MR was conducted by a clinical pharmacist within 48 h after the patient's admission to the ward, using the integrated medicines management (IMM) model.14 All pharmacists involved in the study underwent the same training for executing an MR and used the same forms to record data. The IMM model has been translated and adapted to the Norwegian setting and was pilot tested at each ward. The following were recorded from the patient's electronic medical record: age, gender, relevant medical history and the reason for the hospitalisation. The level of care was also recorded (if the patient received help with handling of their drugs before admission or if the patient received their drugs in a multidose system). In a multidose system the individual patient's medications are packed by a dispensing pharmacy in labelled plastic bags; each bag contains all the tablets that should be taken at each dosing time. The identified drugs were recorded according to the Anatomical Therapeutic Chemical system (ATC system)15 with its drug name, generic name, formulation, strength, time of dose and dosage.
The standard method for obtaining a patient's medication list at on admission to the hospital is made by the physician who develops a handwritten medication chart either by asking the patient and/or by using the level of care who referred the patient to the hospital. MR were performed by the clinical pharmacist by a structured interview with the patient using a standard interview form, including a checklist to discover which medications, including the actual dosages were used by the patient prior to admission. The checklist is essential to reveal drugs that patients often forget to mention and also the physician forget to ask about at admission. Typical questions included in the checklist were regarding the use of eye-drops, contraceptives and other hormones, inhalations as asthma medicines, non-prescription medication, weekly/monthly dosed drugs and specific drug types, for example, painkillers, cardiovascular drugs and hormones, and also natural drugs and dietary supplements. If the pharmacist did not get satisfactory information from the patient, the pharmacist collected information from additional sources, for example, the patient’s general practitioner, the community pharmacies or the patients’ relatives. The clinical pharmacist obtained for patients not handling their own drugs prior to admission a pre-admission medication list from the person or healthcare level that was responsible for handling the patients’ drugs prior to the admission; nursing homes, district nurses or the patients relatives.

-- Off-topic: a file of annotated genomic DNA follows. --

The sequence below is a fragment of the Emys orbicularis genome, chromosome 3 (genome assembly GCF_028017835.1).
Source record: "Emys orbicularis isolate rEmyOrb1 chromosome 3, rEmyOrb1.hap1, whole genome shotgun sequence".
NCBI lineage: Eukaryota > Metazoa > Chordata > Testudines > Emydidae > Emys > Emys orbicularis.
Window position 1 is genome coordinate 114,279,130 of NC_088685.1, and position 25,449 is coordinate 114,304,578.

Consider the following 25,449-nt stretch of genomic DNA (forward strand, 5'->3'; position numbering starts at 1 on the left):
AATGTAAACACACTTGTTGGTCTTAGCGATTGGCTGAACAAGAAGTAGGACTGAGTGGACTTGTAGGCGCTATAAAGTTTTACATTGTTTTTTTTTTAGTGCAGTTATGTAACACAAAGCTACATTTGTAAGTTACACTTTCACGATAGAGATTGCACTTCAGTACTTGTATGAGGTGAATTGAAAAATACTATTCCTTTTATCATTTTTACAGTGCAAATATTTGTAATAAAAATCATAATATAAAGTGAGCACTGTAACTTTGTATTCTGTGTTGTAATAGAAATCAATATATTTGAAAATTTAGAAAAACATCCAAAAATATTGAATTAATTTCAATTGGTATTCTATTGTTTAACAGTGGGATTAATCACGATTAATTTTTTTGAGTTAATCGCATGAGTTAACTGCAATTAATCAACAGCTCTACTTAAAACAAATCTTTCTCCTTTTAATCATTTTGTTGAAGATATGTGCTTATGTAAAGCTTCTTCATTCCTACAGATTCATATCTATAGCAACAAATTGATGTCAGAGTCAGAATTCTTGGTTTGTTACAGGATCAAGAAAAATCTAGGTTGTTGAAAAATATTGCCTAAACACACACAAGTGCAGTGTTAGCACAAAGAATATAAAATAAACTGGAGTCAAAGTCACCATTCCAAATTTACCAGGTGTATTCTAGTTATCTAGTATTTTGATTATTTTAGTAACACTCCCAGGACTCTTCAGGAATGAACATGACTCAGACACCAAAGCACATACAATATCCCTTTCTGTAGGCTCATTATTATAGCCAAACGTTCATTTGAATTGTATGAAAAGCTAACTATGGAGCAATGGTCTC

The medication list obtained by the clinical pharmacist by the structured interview of the patient and/or collecting data from relevant level of care was compared with the medication list documented by the physician on admission to the hospital. MDs between these two lists were recorded. Intentional changes in prescribing, as described in the patient journal or the handwritten patient chart, were not considered as MDs. Otherwise the pharmacists did not question each physician in retrospect if an MD was intentional or not. MDs were registered for compounds classified as drugs by ATC system. Herbal drugs and dietary supplements were also recorded but not assessed with regard to discrepancies between lists; however, information about the use of these compounds if considered relevant were discussed with physicians. MDs were categorised into six categories: 1, commission of drug (prior to admission the patient did not use the drug prescribed in the admission medication list written by the physician); 2, omission of drug (prior to admission the patient used a drug, ie, not prescribed in the admission medication list); 3, incorrect strength of drug (discrepancies between the lists, eg, 5 mg is written in the medication chart but the patient uses 10 mg); 4, incorrect drug formulation; 5, incorrect dose (eg, 1.25 mg×1 is written in the medication chart but the patient uses 1.25 mg×2) and 6, incorrect administration time of dose.
All MDs revealed by the pharmacist were recorded and the pharmacist made individual assessments if he/she should intervene, that is, discuss the MDs with the attending physician on the ward. MDs brought up for discussion with the physician and agreed upon for action were recorded.